Not only is spinach high in vitamin A, iron, and chlorophyll, it’s also known to be effective at moistening dryness of the body. This is excellent if you’re hungover and essential for surviving dry northern winters. I use a lot of parsley in this recipe because it’s extremely high in nutrients including vitamin A and C, calcium, magnesium, iron, and chlorophyll. Both spinach and parsley are dear friends of our kidneys, liver, and digestive system as a whole. I do have to be clear here: when I say it's good for our digestive system I mean it cleans your digestive system. You understand what I'm saying right? Ok you've been warned.
For this recipe I use frozen, not fresh spinach. I realize this doesn't sound very sexy but spinach has an extremely high shrinkage factor and there is nothing sexy about that. If you do choose to use fresh leaves you’re going to need bags and bags of it and plenty of patience. Frozen spinach has been pre-wilted so while it will still shrink down (more than you expect) the loss won’t be quite as emotional.
This recipe in itself is very simple, affordable, and straightforward. It only involves 10 minutes of active time and about 30 minutes of cooking time. You can play with it as much as you want. Add cumin, coriander, and turmeric at the onset to make it Indian stewed spinach. Replace half the parsley with dill for a more Scandinavian flavor, and excellent pairing with salmon. Replace the water with a can of coconut milk for a cleaner interpretation of Jamaican Callaloo. Hold the water and add plenty vegetable broth and you’ve got soup. Add potatoes and/or lentils, or top with a fried egg and you’ve got more substance. Not detoxing? It’s perfect for that too: slather this stuff on garlic toast, eat it with steamed jasmine rice and toasted pita, or even mix it with feta, throw it on phyllo and bake it into spanakopita. It’s a springboard recipe is what I’m getting at. You feel me?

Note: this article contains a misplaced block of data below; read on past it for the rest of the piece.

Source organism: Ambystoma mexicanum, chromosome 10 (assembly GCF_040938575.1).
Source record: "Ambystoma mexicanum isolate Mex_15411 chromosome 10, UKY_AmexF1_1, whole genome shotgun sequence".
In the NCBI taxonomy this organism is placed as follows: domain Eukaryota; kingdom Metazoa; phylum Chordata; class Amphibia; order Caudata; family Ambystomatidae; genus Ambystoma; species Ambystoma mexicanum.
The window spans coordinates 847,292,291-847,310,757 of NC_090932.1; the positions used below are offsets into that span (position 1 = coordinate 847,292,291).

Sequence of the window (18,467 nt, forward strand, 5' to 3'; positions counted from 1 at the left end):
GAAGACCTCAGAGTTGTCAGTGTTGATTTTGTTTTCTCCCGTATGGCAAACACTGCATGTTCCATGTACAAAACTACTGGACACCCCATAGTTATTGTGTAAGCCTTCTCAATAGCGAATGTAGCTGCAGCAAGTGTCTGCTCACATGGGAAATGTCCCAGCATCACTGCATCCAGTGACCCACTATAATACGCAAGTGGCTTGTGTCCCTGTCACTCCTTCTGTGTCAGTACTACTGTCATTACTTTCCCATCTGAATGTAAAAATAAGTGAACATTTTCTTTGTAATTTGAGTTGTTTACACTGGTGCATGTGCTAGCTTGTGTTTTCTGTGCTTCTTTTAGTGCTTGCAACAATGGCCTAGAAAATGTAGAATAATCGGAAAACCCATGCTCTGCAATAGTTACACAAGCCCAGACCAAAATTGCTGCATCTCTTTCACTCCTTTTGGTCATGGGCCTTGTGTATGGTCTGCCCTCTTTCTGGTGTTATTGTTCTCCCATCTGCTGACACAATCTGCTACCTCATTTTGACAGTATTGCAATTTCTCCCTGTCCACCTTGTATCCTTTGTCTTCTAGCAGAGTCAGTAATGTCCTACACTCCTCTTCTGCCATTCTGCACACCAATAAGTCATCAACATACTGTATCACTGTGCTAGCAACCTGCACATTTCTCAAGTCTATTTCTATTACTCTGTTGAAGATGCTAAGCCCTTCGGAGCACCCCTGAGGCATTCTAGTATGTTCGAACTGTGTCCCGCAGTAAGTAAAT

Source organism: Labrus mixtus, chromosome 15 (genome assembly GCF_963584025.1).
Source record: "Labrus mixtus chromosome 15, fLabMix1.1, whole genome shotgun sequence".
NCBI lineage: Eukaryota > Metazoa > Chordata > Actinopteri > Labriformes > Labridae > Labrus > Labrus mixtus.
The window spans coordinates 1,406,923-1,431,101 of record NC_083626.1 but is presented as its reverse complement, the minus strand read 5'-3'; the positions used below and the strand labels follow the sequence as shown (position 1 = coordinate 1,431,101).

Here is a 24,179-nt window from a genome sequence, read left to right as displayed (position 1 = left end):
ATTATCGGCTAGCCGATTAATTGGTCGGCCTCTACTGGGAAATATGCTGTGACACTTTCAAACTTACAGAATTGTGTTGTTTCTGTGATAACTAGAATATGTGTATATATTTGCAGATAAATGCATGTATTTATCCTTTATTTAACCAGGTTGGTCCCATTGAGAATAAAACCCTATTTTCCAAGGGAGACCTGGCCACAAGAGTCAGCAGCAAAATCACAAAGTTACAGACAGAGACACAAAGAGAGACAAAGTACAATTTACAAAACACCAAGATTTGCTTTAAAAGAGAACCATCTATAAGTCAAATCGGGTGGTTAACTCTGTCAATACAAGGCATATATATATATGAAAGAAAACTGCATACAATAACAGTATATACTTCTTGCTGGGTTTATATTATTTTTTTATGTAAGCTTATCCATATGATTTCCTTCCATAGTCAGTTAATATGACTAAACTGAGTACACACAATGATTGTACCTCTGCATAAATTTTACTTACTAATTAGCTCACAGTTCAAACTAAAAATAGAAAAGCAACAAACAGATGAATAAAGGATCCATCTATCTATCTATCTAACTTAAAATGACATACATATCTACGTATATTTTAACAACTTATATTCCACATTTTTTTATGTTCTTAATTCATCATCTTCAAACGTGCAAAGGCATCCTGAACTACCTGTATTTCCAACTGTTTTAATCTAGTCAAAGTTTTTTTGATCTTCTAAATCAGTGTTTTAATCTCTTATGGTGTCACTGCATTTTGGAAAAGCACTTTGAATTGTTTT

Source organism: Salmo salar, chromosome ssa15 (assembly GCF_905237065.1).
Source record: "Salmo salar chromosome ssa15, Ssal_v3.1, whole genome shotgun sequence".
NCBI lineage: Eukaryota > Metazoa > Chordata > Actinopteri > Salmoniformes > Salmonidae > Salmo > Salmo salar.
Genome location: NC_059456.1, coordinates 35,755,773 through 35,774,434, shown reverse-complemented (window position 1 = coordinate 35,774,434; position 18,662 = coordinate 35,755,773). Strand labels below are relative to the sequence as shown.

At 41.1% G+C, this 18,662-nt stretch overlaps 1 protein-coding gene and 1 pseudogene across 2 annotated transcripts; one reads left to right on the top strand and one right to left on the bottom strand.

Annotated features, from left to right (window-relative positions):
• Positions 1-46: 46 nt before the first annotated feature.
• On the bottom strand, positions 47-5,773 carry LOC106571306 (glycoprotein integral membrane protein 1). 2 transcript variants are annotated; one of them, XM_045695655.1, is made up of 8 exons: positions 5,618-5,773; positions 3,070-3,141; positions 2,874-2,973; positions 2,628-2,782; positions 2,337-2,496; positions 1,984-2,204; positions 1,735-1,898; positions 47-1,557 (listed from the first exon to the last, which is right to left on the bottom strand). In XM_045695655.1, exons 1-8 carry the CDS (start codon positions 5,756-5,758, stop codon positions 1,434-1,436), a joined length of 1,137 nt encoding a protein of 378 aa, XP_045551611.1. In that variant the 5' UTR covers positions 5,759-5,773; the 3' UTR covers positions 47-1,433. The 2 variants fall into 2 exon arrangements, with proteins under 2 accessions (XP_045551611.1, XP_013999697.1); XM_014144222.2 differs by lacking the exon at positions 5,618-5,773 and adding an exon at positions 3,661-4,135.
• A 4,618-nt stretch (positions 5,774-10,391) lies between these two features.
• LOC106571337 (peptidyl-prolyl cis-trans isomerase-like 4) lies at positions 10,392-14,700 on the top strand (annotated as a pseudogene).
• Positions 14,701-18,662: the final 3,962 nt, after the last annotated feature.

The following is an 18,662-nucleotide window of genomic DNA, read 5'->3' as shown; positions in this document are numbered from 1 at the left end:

You’ll notice I ask you to add salt 4 times. Seasoning your food in steps is the best way to develop flavor. Throughout the cooking process you want the dish to be adequately salted. Taste it. Taste it again. And yet again. This is the path to greatness.
Without further ramble here is your recipe:
Yields 4-6 servings
2 Tablespoons olive oil
2 medium yellow onions, small dice (1/4”)
1 head garlic, minced
3 X 10 ounce packages frozen spinach, thawed
1 cup of water
1 head parsley, minced
salt, pepper, chili flakes, lemon juice as you wish
plain yogurt or kefir, optional
Feta cheese, optional
Put the oil into a medium-sized pot and turn the flame on low. Add the onion, and some salt and cook, stirring occasionally until the onions turns golden, about 15 minutes. Don’t rush this step, you’re building flavor here.
Add your garlic and more salt, mix well. Add the spinach, more salt and a cup of water. Turn the heat up to medium-low and cook just until the spinach begins to darken, about 15 minutes. If the mixtures dries up before this happens add a little more water. Don’t cook it until it’s army green, but do wait until the vibrancy begins to dull. As far as moisture content, you're going for stewed, not souped. You definitely want some liquid in the pot but not too much that you couldn't eat this with a fork if you were inclined.
Off the heat and stir in the parsley and seasonings to your desired taste. Top generously with plain yogurt/kefir and/or feta.
Hold the wine, serve with kombucha.
Game. Set. Match. You're cured.